Texas law also imposes an “implied consent” requirement, whereby all drivers who are lawfully arrested for a DWI are required to submit to a blood or breath test. While a motorist may still refuse to submit to testing, they will likely still be arrested and immediately have their license revoked for 180 days for a first offense and for two years for any subsequent offense.
How Often do Drugged Driving Accidents Happen?
Drugged driving refers to driving or operating a vehicle while impaired due to the intoxicating effects of recent drug use. Drugged driving can be a dangerous side effect of both over-the-counter or prescription drugs, as well as illegal drugs or narcotics. The effects of specific intoxicants on driving skills vary depending on how the substance interacts with the brain and impairs the driver.
Marijuana and opioids, like alcohol, impair the ability to drive because they diminish drivers’ coordination, judgment, and reaction times. Stimulants, such as cocaine and methamphetamine, can likewise impair the ability to drive by making drivers more aggressive and reckless. Prescription drugs and over the counter medicines can also impair the ability to drive because they can cause extreme drowsiness, dizziness, or make it difficult to see.
According to the 2018 National Survey on Drug Use and Health (NSDUH), in 2018, 20.5 million people aged 16 or older drove under the influence of alcohol in the past year and another 12.6 million drove under the influence of illicit drugs. The same survey indicated that men are more likely than women to drive under the influence of drugs or alcohol. It further demonstrated that a higher percentage of adults aged 21 to 25 drive after taking drugs or drinking than do young adults aged 16 to 20 or adults 26 or older.
Furthermore, according to the Governors Highway Safety Association, 43.6% of fatally injured drivers in 2016 tested positive for drugs, and over half of those drivers were positive for two or more drugs at the time of the crash. This figure demonstrates an increase of 24% from the prior decade.
While these statistics are shocking, the decisions that lead to these catastrophic events are entirely avoidable.
Signs of an Impaired Driver
Perhaps the most effective way to avoid collisions with drunk or impaired drivers is to drive defensively. Defensive driving is a tactic that aims to reduce collisions through increased driver awareness. A defensive driver tries to anticipate dangerous situations that may arise as a result of adverse road conditions, as well as other drivers’ mistakes. Some important signs that may indicate that a driver should start acting defensively because a fellow motorist may be driving while impaired include:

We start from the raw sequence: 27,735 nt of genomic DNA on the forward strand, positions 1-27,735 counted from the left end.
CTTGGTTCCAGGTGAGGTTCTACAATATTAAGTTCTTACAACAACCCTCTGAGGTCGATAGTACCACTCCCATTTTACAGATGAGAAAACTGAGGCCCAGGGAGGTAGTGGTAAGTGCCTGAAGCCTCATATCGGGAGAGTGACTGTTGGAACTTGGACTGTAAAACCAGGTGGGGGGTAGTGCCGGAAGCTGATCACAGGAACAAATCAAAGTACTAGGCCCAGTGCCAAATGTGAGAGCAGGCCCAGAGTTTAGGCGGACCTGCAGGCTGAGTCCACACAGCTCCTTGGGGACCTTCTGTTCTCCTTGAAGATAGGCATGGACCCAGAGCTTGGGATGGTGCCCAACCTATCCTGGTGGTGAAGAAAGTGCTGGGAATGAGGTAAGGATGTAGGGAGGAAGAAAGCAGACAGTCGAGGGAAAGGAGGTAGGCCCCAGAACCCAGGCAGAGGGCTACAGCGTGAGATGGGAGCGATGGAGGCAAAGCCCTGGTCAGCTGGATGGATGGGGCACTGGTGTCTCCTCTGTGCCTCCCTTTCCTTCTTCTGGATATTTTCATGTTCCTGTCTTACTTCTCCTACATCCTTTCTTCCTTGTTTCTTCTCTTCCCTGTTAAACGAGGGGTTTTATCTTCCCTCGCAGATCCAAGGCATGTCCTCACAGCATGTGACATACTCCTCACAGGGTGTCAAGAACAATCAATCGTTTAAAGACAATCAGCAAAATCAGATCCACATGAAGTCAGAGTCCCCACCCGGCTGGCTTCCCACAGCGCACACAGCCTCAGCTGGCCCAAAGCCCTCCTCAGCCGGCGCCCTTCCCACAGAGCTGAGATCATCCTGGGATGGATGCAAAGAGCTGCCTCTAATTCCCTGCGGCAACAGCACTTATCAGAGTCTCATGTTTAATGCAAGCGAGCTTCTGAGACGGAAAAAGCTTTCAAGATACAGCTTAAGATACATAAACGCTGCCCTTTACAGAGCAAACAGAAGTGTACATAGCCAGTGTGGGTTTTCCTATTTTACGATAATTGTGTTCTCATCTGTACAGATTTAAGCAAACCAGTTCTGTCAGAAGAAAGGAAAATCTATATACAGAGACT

- Failing to turn on headlights
- Sudden acceleration or deceleration
- Excessive tailgating or following too closely
- Weaving between or crossing over multiple lanes of traffic
- Driving on the shoulder or outside of the boundary lines of the road
- Nearly colliding with stationary objects or other vehicles
- Brake slapping or sudden stops
- Rapidly shifting in and out of traffic
- Signaling that is inconsistent with the driver’s actions
- Delayed responses to traffic signals
- Driving more than 10 mph below the speed limit
- Abruptly or illegally turning
Our DWI Accident Attorneys MAY BE ABLE TO Help You
At Zinda Law Group, our DWI accident attorneys have helped many accident survivors and their surviving beneficiaries get their lives back on track after suffering injuries, death, and financial losses. We have the knowledge and resources necessary to help you seek maximum compensation for any associated medical bills, lost income, property damage, pain and suffering, and all the other costs your accident has caused.
Our firm believes that impaired and drunk driving accident victims should not have to worry about their ability to afford high-quality legal representation. This is why we offer 100% free consultations. Zinda Law Group operates on a contingency fee basis, meaning you will pay nothing unless we win your case. That’s our No Win, No Fee Guarantee.
If you or a loved one has been injured in a drunk or impaired driving accident, call Zinda Law Group at (800) 863-5312 to receive your free consultation with one of our personal injury attorneys. We are also offering free virtual consultations during the COVID-19 crisis.
Meetings with attorneys are available by appointment only.